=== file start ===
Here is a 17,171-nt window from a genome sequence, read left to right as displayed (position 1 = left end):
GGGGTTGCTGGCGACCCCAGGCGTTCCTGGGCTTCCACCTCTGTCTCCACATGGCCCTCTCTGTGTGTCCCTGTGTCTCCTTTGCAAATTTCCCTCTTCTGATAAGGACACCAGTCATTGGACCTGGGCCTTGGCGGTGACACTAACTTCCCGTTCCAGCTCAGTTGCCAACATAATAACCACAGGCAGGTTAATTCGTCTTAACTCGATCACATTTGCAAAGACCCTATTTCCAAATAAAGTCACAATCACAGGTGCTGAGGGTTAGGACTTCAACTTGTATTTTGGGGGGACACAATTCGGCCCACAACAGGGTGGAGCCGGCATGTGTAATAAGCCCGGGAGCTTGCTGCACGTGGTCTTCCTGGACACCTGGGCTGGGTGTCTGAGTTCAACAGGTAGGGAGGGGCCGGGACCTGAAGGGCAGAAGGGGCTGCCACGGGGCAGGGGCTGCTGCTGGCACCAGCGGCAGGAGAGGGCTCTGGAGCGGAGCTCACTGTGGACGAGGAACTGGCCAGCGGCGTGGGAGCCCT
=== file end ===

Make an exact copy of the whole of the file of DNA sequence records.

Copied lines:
Here is a 17,171-nt window from a genome sequence, read left to right as displayed (position 1 = left end):
GGGGTTGCTGGCGACCCCAGGCGTTCCTGGGCTTCCACCTCTGTCTCCACATGGCCCTCTCTGTGTGTCCCTGTGTCTCCTTTGCAAATTTCCCTCTTCTGATAAGGACACCAGTCATTGGACCTGGGCCTTGGCGGTGACACTAACTTCCCGTTCCAGCTCAGTTGCCAACATAATAACCACAGGCAGGTTAATTCGTCTTAACTCGATCACATTTGCAAAGACCCTATTTCCAAATAAAGTCACAATCACAGGTGCTGAGGGTTAGGACTTCAACTTGTATTTTGGGGGGACACAATTCGGCCCACAACAGGGTGGAGCCGGCATGTGTAATAAGCCCGGGAGCTTGCTGCACGTGGTCTTCCTGGACACCTGGGCTGGGTGTCTGAGTTCAACAGGTAGGGAGGGGCCGGGACCTGAAGGGCAGAAGGGGCTGCCACGGGGCAGGGGCTGCTGCTGGCACCAGCGGCAGGAGAGGGCTCTGGAGCGGAGCTCACTGTGGACGAGGAACTGGCCAGCGGCGTGGGAGCCCT